In December 2013, an ICSID Tribunal awarded the Micula brothers substantial damages against Romania in respect of the latter’s withdrawal of an investment incentive programme. This withdrawal was the result of Romania’s then recently-acquired membership to the EU, which subsequently introduced new EU State aid rules.
The Micula brothers began enforcement proceedings and in 2014 the award was registered ex parte in the High Court. In turn, Romania applied to set aside the Registration Order.
In January 2017, The High Court refused Romania’s set-aside application, granting a stay of enforcement proceedings in the United Kingdom pending the resolution of the Claimants’ proceedings in the EU Courts.
Mr Justice Blair noted that the enforcement of an ICSID award must be stayed in circumstances where the European Commission has found that payment under the award would represent unlawful State aid and there is an outstanding appeal against this decision in the EU Courts.
In its application, Romania asked the Court to set aside the Registration Order on two grounds. Namely, that Romania had paid the award in full and secondly that the Court should refuse recognition and enforcement in light of the terms of the Commission’s final decision.
In the alternative, Romania further asked the Court to stay proceedings until the EU Courts determine whether they should uphold the Claimants’ application to annul the final decision. Romania argued that the High Court should submit a preliminary question to the CJEU and until there is a preliminary ruling, proceedings should be stayed.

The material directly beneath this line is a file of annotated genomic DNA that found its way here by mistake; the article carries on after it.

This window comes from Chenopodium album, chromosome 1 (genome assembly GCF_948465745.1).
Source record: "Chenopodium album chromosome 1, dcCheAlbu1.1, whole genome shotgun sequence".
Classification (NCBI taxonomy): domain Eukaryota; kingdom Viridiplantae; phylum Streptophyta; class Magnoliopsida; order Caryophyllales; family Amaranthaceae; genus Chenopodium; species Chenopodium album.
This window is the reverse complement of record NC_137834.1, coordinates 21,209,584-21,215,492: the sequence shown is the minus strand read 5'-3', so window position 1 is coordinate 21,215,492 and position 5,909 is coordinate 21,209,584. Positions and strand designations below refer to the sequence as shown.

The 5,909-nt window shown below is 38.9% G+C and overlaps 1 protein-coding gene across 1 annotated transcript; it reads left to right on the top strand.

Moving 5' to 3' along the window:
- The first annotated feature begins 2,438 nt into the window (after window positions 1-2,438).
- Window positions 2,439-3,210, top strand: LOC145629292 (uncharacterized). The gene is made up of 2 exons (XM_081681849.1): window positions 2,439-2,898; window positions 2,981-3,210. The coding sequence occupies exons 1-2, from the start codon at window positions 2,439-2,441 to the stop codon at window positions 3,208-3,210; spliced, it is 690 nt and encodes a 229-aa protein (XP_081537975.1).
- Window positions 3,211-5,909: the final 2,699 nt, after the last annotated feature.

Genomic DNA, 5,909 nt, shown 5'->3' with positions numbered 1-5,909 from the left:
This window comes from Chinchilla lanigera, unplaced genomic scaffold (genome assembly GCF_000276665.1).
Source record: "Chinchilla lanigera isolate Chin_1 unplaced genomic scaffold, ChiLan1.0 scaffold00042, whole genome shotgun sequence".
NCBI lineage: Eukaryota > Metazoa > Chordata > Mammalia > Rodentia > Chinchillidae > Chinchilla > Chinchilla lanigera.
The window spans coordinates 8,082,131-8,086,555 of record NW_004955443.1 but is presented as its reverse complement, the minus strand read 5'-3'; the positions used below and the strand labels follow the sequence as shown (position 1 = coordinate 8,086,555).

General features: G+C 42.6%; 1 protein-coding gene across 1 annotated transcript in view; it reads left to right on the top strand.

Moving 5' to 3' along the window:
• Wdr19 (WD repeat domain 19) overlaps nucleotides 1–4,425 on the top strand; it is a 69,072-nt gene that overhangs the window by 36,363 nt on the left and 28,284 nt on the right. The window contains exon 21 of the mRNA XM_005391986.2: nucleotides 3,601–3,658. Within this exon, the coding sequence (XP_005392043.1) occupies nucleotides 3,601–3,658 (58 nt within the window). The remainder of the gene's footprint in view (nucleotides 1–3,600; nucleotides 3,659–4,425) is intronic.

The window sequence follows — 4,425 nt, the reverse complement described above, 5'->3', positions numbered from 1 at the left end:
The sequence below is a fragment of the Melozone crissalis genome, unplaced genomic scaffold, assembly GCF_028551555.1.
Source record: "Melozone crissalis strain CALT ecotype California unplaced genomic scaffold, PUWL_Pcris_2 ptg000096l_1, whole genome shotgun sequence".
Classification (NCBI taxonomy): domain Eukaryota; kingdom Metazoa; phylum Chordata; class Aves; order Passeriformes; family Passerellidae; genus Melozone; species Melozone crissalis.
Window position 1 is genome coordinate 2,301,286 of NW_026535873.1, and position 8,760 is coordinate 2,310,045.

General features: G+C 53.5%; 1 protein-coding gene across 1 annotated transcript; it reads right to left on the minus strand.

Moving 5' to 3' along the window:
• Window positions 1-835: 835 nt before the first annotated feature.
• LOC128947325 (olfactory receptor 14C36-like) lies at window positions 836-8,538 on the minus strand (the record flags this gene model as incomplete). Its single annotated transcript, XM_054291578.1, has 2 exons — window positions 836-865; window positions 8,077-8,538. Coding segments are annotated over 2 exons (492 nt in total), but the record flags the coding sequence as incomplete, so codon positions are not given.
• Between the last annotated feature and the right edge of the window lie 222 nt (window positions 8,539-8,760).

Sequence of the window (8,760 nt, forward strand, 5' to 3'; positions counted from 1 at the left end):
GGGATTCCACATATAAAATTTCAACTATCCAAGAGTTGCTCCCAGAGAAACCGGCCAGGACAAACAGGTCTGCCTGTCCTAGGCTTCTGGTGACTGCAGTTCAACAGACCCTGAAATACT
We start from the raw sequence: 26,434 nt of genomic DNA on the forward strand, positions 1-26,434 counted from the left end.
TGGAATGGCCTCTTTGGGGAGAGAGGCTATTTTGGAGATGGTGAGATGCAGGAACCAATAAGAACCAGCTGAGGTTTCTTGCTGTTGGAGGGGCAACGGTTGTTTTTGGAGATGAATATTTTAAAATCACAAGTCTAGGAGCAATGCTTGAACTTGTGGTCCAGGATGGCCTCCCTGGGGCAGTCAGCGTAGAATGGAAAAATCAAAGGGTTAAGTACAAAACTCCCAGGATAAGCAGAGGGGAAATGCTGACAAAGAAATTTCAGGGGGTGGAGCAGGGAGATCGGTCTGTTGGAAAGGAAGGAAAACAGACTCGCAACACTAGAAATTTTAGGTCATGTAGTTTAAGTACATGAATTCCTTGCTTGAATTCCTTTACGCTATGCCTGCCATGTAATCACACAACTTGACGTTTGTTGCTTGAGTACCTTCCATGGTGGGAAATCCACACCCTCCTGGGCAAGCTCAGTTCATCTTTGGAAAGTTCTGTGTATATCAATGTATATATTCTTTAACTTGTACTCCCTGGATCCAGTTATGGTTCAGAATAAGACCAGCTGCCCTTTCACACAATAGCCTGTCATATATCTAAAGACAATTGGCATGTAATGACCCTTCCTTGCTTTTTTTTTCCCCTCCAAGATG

The Claimants argued that EU law did not impose an obligation on the High Court to refuse recognition and enforcement or to grant a stay. Firstly, EU law allows national courts to apply their own domestic rules on issues such as finality and res judicata.
Secondly, it was submitted that the terms of the Arbitration (International Investment Disputes) Act 1966, dealing with enforcement, are clear and do not allow any derogation.
Thirdly, the European Communities Act 1972 does not aim to put the UK in breach of international obligations undertaken before the accession to the EU or to confer primacy of EU law in the same context. Finally, the Claimants submitted that the award had not actually been paid in full.
Findings of the Court
The court looked at the issue of res judicata and found that the Claimants were correct to submit that, as a matter of English Law, the award became res judicata on 11 December 2013 and not 26 February, thus pre-dating the Commission’s decisions. Furthermore, the Court noted that if it were to proceed with the enforcement of the award against Romania, it would contradict the Commission’s final decision which aimed to prohibit payment by Romania.
In terms of the effect of the 1966 Act, the Court held that there was a distinction between registering an award and enforcing it in the sense that although registration may lead to execution, it is not necessarily a mandatory preceding step. The Court further noted that setting aside the award while the resolution of the State aid issue is pending, could prejudice the Claimants.
With regard to the European Communities Act 1972 issue, the Court considered whether there is a conflict between the provisions of the Communities Act and the obligations under 1966 Act as well as the issue of priority between the two. In this particular case, they concluded that there were no grounds to set aside the registration, but the judgement could not be enforced while the Commission expressly prohibited Romania from making payment under the award.
Finally, on the facts of the case, the Court found that other than the amounts already paid to the Claimants in Romania by way of executing a court order, most of the award still remained unpaid.
Sabina Adascalitei LLB, LLM, MCIArb
Research and Academic Affairs Coordinator